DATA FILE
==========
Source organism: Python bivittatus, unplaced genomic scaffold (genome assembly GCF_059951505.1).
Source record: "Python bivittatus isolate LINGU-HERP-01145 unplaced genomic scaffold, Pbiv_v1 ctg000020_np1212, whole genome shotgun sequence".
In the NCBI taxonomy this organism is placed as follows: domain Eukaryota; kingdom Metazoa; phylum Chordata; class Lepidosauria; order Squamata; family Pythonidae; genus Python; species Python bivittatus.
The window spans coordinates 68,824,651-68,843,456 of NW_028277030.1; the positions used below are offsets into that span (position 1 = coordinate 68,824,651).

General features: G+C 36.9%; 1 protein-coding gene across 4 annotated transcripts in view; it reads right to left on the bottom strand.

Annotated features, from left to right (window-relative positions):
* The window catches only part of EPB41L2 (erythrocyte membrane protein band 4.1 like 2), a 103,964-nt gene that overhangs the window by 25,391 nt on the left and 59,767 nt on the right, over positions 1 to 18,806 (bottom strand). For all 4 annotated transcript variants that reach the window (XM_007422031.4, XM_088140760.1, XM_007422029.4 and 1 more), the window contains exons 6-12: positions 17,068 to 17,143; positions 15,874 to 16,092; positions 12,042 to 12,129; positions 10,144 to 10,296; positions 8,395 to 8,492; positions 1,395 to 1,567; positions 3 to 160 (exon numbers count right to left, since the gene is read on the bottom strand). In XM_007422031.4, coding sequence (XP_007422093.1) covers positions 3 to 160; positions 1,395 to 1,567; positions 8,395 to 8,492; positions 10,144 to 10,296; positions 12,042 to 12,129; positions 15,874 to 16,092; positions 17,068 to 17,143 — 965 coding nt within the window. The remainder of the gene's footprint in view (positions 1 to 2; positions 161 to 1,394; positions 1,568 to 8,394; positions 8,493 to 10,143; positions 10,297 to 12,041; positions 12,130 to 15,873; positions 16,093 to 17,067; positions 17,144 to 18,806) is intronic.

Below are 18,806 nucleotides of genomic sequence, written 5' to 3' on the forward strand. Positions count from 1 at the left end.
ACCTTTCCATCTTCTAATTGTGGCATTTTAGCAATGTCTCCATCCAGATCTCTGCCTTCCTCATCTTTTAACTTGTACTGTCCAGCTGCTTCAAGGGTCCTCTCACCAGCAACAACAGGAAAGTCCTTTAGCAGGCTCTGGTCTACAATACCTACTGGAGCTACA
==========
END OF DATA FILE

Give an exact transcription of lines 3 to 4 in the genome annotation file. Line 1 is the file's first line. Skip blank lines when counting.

In the NCBI taxonomy this organism is placed as follows: domain Eukaryota; kingdom Metazoa; phylum Chordata; class Lepidosauria; order Squamata; family Pythonidae; genus Python; species Python bivittatus.
The window spans coordinates 68,824,651-68,843,456 of NW_028277030.1; the positions used below are offsets into that span (position 1 = coordinate 68,824,651).